Seek out top professionals and learn from them. They will show you methods that work, but you must follow through with them to find the results. Most people quit too early before their horse has the chance to show them the results. Training can be done quickly; horses can ‘catch on’ to a new training request within minutes, but you need to know exactly what you are doing, and why. Why is so important. You will never understand the ‘how’ without the ‘why’.

Follow trainers with a track record. They need to have history, show records, and quality horses. Do they travel around for clinics? Does their website reflect quality? Are they professional in every way; dress, manners, class, speaking ability and approachable? Trainers who really have something to offer are proficient in everything they do. It shows up everywhere because everything communicates.

Go to clinics; buy DVD’s and learn. Take each lesson, singularly, and try it for no less than 3 times before you try something else. Having started hundreds of horses, I know for sure, that there are methods that work with all horses, and some that work with most. Horses are consistent in the way they respond to pressure, but some may not respond to specific techniques for flying changes. Learn the basic foundation, and as you progress into more advanced work you will find that you may have to learn several techniques before you find one that your horse responds to best.

Secret #3 – Consistency

This is the most important one of all, and can work for you or against you, depending upon how seriously you take secret #2.

Don’t show up one day and let your horse invade your space, then the next time punish him for it. Watch your actions. Make them the same every time, in your groundwork and your riding.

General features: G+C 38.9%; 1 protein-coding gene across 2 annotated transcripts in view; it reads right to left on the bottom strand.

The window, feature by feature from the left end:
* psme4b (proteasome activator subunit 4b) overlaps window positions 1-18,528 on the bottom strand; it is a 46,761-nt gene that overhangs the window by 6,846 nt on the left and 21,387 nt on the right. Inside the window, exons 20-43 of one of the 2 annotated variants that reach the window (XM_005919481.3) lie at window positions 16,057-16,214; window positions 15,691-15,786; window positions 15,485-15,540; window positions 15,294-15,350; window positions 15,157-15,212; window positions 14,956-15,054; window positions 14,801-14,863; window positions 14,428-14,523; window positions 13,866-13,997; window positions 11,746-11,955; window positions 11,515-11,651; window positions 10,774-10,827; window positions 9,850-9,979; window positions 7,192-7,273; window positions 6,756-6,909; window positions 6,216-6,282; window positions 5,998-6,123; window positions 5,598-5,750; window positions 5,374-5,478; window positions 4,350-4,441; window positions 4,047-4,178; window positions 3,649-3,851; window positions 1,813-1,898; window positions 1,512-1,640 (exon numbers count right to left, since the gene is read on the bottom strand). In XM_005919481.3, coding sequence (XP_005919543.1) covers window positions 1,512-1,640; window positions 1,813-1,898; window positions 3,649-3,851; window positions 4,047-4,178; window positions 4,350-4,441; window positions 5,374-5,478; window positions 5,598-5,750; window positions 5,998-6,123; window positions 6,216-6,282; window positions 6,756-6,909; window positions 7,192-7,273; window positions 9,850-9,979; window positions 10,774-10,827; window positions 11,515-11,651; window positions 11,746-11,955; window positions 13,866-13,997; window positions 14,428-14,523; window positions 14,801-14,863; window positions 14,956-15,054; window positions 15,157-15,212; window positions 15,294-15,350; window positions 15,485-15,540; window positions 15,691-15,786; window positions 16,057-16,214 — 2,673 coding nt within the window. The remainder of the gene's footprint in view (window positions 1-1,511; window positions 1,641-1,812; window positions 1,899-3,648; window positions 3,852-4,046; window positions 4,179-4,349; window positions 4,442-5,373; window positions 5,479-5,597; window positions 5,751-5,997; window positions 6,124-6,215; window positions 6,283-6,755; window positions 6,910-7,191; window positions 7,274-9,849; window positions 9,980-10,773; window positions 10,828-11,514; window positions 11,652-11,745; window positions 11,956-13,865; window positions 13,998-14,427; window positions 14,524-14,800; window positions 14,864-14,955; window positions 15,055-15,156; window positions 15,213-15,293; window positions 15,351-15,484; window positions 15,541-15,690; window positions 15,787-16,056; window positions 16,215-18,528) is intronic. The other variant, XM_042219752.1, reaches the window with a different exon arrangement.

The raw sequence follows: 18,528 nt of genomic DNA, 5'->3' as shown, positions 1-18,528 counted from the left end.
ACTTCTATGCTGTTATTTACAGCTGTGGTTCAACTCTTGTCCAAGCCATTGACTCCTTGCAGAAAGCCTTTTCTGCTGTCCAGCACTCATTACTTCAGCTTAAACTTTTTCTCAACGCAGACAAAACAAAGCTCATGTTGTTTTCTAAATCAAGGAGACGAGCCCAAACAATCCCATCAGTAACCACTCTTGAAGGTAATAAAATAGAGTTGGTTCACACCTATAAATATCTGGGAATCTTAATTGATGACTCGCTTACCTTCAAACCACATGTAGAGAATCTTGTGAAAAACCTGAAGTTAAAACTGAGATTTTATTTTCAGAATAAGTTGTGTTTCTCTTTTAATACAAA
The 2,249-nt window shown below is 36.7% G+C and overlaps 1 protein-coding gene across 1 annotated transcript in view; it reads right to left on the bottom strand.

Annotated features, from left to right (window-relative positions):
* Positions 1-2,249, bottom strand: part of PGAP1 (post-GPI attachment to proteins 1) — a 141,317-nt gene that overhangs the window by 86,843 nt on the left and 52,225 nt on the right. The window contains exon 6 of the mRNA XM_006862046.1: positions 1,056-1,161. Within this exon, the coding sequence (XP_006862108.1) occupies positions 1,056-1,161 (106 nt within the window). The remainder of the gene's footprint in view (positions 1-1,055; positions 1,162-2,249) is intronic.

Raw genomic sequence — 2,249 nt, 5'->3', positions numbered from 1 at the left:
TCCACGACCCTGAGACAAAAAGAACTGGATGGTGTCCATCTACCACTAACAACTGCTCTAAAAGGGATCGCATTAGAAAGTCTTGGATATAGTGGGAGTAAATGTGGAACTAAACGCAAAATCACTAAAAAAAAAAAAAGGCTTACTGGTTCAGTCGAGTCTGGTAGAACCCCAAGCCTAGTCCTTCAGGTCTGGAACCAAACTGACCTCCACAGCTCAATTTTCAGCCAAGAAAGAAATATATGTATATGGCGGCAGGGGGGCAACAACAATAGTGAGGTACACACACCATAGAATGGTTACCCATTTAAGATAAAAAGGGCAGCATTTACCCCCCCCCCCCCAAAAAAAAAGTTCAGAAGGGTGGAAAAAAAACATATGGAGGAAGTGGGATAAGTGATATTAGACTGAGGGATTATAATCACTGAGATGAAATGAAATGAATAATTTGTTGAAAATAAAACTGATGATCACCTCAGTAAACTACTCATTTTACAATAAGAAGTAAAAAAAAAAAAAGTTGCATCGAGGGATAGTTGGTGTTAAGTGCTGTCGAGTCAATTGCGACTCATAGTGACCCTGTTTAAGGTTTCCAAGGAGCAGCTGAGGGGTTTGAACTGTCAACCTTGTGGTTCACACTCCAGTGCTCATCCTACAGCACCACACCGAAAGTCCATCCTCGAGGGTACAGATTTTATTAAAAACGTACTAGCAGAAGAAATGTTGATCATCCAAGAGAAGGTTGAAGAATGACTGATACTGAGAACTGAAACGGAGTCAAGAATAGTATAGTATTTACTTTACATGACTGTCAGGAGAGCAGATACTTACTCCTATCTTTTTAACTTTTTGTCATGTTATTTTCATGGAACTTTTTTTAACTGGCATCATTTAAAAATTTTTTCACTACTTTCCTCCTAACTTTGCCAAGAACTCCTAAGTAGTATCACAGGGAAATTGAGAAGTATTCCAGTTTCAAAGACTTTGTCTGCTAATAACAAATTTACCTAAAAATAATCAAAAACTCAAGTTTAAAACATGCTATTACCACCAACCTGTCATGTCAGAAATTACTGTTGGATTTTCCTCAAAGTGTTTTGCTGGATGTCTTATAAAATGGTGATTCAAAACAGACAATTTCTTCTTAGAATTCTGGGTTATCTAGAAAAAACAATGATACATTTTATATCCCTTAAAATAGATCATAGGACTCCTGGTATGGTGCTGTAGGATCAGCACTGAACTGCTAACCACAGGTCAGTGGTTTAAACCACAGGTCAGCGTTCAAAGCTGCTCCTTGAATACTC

I have to get nasty habits out of horses all the time, from kicking, biting and rearing to bolting, bucking and refusing to move. These habits are not formed by the horse because he refuses to learn; they are formed by you in the work you do with your horse. No horse wants to be bad. The word ‘bad’ is not in their psyche. While they do protect themselves against abuse and violence from a human, they will not go out of their way to hurt you without provocation or training. That’s right – training. The horse that rears learned the behavior from a human. While the horse knew how to rear as part of his nature (as all horses can and do), this horse was shown that rearing led to reward. Training can work both ways; to your advantage or disadvantage.

While there are no secrets really, consistency is the key to your horse’s learning. Good and bad habits are formed through consistency. It is the foundation to training a horse. When you apply good knowledge to that consistency, you begin to win the battle. If you can do that every day, you too can become a Clinton Anderson.

The Real Secret

It begins with you. And it takes commitment. Without commitment to learn, grow, try, fail and succeed, you may as well try another sport.

We all know these 3 secrets. The real secret lies within you.